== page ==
An Intangible Cultural Heritage Museum on the Central Axis

The incense burner, Containing Fragrance and Good Luck (part), a typical jade carving work of Beijing style. With a curved design and exquisite details, its majestic and solemn shape and stable structure fully showcase Chinese-style elegance.

With a total floor area of 91,126 square meters, China Intangible Cultural Heritage Museum, also known as the China National Arts and Crafts Museum, is situated on the northern extension of the Central Axis of Beijing. It took nearly three years from March 2019 when its construction broke ground to its official opening in February 2022 as a new cultural landmark on the city’s Central Axis.

The opening exhibition of the museum, “Treasures of China: An Exhibition of Chinese Intangible Culture Heritage and Arts and Crafts,” features a total of 1,298 pieces of exhibits, nearly a thousand of which first debuted to the public.

Meditation Link designed by Wang Xiaoxin, copper and gold, 28x28x28cm,2019.

According to the museum, the exhibits are divided into different sections including arts and crafts, guqin (Chinese zither), copies of Silk Road murals, inscriptions and seal cuttings, and traditional musical instruments, operas and performing arts. Wandering the exhibition halls, visitors can engage in dialogue with the millennia-old Chinese civilization through sculptures, musical instruments, clothing, calligraphy, paintings, and other intangible cultural heritage items while discovering unexpected cultural treasures.

Chinese arts and crafts are the essence of traditional Chinese culture and exert important influence worldwide. They are also intangible cultural heritage with great vitality and potential for inheritance and development.

Exquisite traditional opera costumes displayed in the “Opera Legend” section.

The first section of the exhibition, “Craftsmanship of a Great Nation,” is located in the south exhibition hall on the first floor and displays masterpieces of Chinese arts and crafts since the founding of the People’s Republic of China in 1949. Among them, the four jade carving works dubbed “national treasures” are the most eye-catching. They are Wonderful View of Mount Tai, Containing Fragrance and Good Luck, Blooming Flowers, and Universal Joy. The four works were made of a rare large jadestone. With exquisite design and careful polishing by more than 40 jade carving masters and dozens of experts and scholars, they lifted Chinese jade carving craft to the next level.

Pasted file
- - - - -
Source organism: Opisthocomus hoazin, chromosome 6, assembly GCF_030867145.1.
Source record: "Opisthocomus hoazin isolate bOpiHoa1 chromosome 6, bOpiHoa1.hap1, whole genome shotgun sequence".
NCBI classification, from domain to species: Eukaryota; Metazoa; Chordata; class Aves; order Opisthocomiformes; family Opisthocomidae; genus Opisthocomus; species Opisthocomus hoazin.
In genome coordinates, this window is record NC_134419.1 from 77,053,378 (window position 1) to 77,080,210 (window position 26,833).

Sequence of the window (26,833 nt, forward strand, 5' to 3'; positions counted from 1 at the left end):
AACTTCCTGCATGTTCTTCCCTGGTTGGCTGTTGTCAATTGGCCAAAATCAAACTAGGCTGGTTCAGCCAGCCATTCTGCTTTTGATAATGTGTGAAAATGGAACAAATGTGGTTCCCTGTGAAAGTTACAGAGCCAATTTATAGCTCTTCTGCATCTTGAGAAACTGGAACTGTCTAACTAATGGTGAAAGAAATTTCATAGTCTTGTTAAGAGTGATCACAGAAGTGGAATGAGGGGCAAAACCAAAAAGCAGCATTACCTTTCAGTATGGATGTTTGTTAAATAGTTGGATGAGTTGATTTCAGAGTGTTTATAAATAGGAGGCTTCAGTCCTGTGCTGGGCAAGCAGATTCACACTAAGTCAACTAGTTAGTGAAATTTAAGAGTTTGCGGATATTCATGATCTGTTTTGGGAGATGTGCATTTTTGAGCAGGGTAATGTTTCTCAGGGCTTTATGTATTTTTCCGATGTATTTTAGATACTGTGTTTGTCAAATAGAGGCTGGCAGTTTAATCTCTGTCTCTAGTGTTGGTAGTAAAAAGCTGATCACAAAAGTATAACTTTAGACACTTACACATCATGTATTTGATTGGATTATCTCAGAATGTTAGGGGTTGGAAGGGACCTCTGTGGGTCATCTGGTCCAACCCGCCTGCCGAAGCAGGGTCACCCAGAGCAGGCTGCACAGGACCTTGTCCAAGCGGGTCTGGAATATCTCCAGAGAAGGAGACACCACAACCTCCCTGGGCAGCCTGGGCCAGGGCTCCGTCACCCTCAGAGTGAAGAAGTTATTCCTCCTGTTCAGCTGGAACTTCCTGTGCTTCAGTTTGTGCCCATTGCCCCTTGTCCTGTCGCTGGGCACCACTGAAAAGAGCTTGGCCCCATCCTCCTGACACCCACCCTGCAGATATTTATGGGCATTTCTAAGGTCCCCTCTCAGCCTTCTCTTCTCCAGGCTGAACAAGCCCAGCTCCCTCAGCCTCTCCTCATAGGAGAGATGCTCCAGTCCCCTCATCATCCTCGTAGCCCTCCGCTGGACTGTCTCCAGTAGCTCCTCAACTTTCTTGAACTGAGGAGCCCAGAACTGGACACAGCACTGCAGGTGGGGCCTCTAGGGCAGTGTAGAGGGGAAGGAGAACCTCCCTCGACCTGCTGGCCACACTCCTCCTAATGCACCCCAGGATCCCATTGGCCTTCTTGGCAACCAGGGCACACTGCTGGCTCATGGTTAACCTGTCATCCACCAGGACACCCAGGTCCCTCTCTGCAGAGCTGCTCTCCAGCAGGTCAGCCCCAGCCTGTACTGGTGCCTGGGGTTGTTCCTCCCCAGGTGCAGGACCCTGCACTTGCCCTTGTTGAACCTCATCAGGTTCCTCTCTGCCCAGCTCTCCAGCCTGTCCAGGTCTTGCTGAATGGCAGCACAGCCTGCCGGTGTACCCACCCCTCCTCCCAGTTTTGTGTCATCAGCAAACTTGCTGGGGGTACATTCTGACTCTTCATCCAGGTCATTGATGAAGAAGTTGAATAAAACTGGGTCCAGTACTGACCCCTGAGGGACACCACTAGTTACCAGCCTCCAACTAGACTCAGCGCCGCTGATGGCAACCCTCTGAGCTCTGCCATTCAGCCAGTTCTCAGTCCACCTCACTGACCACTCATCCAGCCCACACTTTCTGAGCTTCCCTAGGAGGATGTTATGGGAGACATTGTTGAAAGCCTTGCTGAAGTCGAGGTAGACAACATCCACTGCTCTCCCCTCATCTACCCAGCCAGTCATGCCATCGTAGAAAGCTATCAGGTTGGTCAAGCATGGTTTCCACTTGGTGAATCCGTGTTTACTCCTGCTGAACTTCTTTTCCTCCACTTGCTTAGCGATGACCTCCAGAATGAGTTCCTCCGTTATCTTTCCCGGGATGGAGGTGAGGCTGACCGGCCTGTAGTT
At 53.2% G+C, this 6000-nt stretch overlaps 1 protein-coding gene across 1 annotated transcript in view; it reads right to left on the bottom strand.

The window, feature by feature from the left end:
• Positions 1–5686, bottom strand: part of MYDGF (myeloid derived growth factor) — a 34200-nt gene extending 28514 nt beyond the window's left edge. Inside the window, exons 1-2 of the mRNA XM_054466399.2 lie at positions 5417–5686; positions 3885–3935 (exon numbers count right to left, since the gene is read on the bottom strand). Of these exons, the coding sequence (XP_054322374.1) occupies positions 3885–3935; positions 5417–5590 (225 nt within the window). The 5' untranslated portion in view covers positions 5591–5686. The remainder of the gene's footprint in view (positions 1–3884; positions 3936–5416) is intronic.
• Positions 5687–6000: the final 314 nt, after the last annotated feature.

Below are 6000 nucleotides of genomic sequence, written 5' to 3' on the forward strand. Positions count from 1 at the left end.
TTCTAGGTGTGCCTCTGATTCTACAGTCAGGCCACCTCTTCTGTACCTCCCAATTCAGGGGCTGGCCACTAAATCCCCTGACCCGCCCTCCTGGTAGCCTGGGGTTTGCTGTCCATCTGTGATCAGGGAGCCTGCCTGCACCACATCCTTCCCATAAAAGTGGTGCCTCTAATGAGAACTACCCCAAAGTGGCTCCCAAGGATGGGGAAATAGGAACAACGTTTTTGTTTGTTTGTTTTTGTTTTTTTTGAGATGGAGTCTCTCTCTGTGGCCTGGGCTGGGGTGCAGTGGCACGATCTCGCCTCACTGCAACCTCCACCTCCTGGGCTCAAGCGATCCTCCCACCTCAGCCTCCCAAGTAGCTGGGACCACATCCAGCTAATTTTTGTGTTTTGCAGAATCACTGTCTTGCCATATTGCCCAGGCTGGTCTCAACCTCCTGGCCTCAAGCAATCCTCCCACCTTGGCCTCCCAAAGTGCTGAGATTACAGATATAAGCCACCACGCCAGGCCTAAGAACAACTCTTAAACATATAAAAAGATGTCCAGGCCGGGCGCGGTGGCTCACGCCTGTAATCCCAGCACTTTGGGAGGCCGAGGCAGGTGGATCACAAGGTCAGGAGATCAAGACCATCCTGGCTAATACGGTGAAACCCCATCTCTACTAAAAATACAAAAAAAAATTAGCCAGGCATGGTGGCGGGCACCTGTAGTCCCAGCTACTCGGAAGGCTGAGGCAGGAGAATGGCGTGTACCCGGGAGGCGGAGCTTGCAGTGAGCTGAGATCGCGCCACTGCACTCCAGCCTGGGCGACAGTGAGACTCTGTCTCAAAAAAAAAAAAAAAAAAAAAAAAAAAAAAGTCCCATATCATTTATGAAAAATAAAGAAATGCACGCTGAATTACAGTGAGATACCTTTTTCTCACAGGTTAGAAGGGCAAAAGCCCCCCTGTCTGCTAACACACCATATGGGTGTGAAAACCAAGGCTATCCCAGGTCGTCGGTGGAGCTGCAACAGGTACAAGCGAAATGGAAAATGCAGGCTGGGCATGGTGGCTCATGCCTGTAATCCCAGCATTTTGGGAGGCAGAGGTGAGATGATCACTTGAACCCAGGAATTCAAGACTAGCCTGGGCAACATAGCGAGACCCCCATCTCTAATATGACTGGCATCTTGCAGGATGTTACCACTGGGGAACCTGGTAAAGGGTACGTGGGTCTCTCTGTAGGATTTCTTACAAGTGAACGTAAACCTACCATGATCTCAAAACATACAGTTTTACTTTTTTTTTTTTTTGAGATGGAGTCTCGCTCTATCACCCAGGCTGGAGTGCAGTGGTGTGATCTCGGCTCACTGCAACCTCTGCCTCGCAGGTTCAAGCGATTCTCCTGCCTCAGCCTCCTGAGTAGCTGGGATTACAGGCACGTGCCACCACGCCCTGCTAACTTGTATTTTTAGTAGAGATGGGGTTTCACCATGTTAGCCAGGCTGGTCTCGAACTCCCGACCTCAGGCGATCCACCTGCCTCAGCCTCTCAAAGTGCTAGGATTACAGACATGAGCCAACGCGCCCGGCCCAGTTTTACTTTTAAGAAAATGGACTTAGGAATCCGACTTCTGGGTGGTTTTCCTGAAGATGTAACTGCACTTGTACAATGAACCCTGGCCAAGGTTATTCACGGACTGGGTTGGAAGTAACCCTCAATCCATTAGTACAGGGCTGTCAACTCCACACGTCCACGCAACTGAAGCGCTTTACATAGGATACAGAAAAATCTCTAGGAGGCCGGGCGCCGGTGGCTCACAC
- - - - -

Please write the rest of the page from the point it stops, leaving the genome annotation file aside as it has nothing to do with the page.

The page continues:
The guqin is a representative of Chinese musical instruments. In the second section of the exhibition, “Music from Ancient Times,” visitors can not only see extremely precious and famous guqins handed down from the late Tang Dynasty (618-907) and the Southern Song Dynasty (1127-1279), but also enjoy guqin music in an immersive manner.

The “Silk Road Paintings” section leads visitors to trek eastward along the Silk Road from the Qiuci Grottoes to the Dunhuang Grottoes for a millennium spanning the fourth to the fourteenth centuries. More than 70 copies of murals are on display, the largest and most extensive scale in China in terms of reproductions and research of clay murals.

Zhao’s Flute Musical Score of Kunqu Opera, an important ancient musical score collection in eight volumes dating back to 1844 during the Qing Dynasty (1644-1911).

The “Opera Legend” section in the north exhibition hall on the fourth floor focuses on costumes and props from Kunqu Opera, Cantonese Opera, Tibetan Opera, Peking Opera, Chinese Shadow Puppetry, and other traditional operas that have been inscribed on the Representative List of the Intangible Cultural Heritage of Humanity. Various costumes, exquisite headdresses, and weapon props caught visitors’ eyes.

Visitors can closely observe typical materials from different kinds and forms of traditional Chinese operas and feel the charm of opera arts from various regions. In the center of the exhibition area, videos of Peking Opera performances are projected on an exquisite stage, where people can enjoy them while resting.

Chinese calligraphy and seal cutting are also important symbols of the endless and uninterrupted Chinese civilization. In the sixth section, visitors can appreciate hundreds of seal cutting works by the most representative contemporary seal carvers from China and abroad, inspired by epigrams from Chinese  classic The Analects of Confucius. The works have high calligraphic, literary and aesthetic value.

People can also appreciate replicated murals from the Silk Road in the “Silk Road Paintings” section and learn stories about experts’ efforts in the conservation and innovation of replicated media, pigments, painting techniques, mural content, and artistic styles of the murals.

In addition,, various activities are presented at the exhibition to promote intangible cultural heritage such as traditional opera shows, folk music and art performances, and academic lectures.

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